Just days before Johnson & Johnson announced a voluntary recall of hip replacement parts the company received a warning letter from the U.S. Food & Drug Administration (FDA) about illegally marketing other joint replacement products. Both the recalled hip-replacement parts and the joint replacement products are manufactured and distributed by J&J’s DePuy Orthopaedics Inc. subsidiary.
The recall involves the DePuy ASR XL Acetabular System and the DePuy ASR Hip Resurfacing System. The parts were recalled after studies showed a much higher than normal rate of repeat surgeries required by people who had received the parts. It is estimated that 93,000 people may be affected by this recall. Patients are reporting pain, swelling and trouble walking. Problems include loosening and/or dislocation of the hip replacement parts, as well as bone fractures around the parts. Additionally, metal shavings from the faulty hip replacement parts can damage surrounding tissue and bone in the hip area.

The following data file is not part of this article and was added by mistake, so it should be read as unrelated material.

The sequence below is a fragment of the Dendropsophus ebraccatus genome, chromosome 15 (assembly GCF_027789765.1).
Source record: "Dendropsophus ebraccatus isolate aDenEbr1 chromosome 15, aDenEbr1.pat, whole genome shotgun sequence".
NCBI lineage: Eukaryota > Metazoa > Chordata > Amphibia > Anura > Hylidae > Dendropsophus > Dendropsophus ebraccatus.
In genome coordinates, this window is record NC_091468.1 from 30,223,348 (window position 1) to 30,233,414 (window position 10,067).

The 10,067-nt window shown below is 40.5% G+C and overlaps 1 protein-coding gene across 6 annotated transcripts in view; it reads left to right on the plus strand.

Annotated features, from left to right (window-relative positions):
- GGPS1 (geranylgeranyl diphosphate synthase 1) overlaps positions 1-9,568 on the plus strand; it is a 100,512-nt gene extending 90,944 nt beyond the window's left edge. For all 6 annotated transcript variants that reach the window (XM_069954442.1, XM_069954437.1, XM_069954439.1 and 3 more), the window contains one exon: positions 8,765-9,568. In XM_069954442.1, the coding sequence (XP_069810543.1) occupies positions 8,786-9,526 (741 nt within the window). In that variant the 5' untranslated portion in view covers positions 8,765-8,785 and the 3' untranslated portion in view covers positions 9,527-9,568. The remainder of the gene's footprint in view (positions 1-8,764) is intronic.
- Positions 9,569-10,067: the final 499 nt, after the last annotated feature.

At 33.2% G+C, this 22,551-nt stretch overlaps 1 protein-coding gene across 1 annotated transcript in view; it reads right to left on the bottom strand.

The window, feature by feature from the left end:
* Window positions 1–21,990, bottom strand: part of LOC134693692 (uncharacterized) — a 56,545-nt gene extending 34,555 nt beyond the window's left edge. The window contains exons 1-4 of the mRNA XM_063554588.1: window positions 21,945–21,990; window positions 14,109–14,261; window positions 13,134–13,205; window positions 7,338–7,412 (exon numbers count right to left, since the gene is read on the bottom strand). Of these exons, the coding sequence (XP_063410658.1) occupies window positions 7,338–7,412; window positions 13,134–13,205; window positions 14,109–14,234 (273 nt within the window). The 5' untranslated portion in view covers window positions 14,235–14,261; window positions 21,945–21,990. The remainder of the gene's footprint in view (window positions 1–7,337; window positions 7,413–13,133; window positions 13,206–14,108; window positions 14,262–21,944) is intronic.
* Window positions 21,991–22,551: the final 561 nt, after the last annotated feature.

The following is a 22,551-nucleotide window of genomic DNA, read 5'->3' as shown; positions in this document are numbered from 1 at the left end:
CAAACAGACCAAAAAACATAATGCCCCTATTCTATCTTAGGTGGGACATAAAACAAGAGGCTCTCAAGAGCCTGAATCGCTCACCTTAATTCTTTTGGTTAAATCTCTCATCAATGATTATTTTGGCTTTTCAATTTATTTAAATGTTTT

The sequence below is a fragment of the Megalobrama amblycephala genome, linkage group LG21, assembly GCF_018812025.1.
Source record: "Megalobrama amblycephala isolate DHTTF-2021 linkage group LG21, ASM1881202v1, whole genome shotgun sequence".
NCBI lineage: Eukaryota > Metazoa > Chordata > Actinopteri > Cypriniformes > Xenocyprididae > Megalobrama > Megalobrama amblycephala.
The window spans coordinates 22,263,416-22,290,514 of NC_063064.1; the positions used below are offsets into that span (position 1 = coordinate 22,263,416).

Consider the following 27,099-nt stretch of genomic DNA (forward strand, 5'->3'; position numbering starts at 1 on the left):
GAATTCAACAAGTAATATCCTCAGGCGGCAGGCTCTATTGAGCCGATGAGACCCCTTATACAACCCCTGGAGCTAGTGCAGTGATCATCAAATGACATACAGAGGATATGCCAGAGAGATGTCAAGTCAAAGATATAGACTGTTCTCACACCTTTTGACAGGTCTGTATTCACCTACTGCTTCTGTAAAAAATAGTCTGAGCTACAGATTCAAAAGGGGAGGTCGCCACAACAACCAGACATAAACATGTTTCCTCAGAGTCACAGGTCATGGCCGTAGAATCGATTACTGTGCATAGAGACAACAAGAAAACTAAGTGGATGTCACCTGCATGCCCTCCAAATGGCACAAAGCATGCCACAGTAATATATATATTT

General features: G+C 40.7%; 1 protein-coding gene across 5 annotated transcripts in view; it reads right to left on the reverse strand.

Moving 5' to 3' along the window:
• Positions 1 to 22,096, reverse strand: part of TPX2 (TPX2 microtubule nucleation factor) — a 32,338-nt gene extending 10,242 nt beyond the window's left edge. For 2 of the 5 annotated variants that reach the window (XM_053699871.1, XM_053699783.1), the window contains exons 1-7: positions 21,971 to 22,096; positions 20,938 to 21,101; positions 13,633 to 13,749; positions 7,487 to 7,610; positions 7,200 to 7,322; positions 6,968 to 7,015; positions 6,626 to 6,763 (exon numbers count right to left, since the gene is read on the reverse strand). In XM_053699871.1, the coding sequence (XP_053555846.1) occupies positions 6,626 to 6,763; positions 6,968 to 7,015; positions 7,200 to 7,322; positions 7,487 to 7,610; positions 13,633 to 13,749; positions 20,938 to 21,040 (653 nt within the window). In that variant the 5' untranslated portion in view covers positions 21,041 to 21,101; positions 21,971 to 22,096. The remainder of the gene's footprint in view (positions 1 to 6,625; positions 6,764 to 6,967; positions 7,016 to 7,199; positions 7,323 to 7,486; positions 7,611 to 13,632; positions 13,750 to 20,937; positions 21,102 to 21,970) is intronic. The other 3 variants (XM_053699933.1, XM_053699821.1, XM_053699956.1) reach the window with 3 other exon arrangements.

The FDA warning involves another hip replacement system, as well as equipment used for diagnostics prior to knee replacement surgery. According to the FDA, DePuy was incorrectly marketing its Corail Hip System for two unapproved uses, and promoting those uses in a brochure online. Also, the agency says DePuy has been selling its TruMatch Personalized Solution System, which provides software and CT scanning to create a 3-D image of a patient’s knee prior to receiving a knee implant, without FDA approval.
The warning letter was issued Aug. 19, and the hip replacement parts were recalled Aug. 26. These incidents are just the latest in a line of troubles for Johnson & Johnson involving defective products. In less than a year, the company has issued eight recalls in the U.S. of over-the-counter medications such as Tylenol and Motrin, some of which were found to be contaminated with metal shavings and other debris. Johnson & Johnson also issued a recall in August for 1 Day Acuvue True Eye contact lenses sold in Asia and Europe.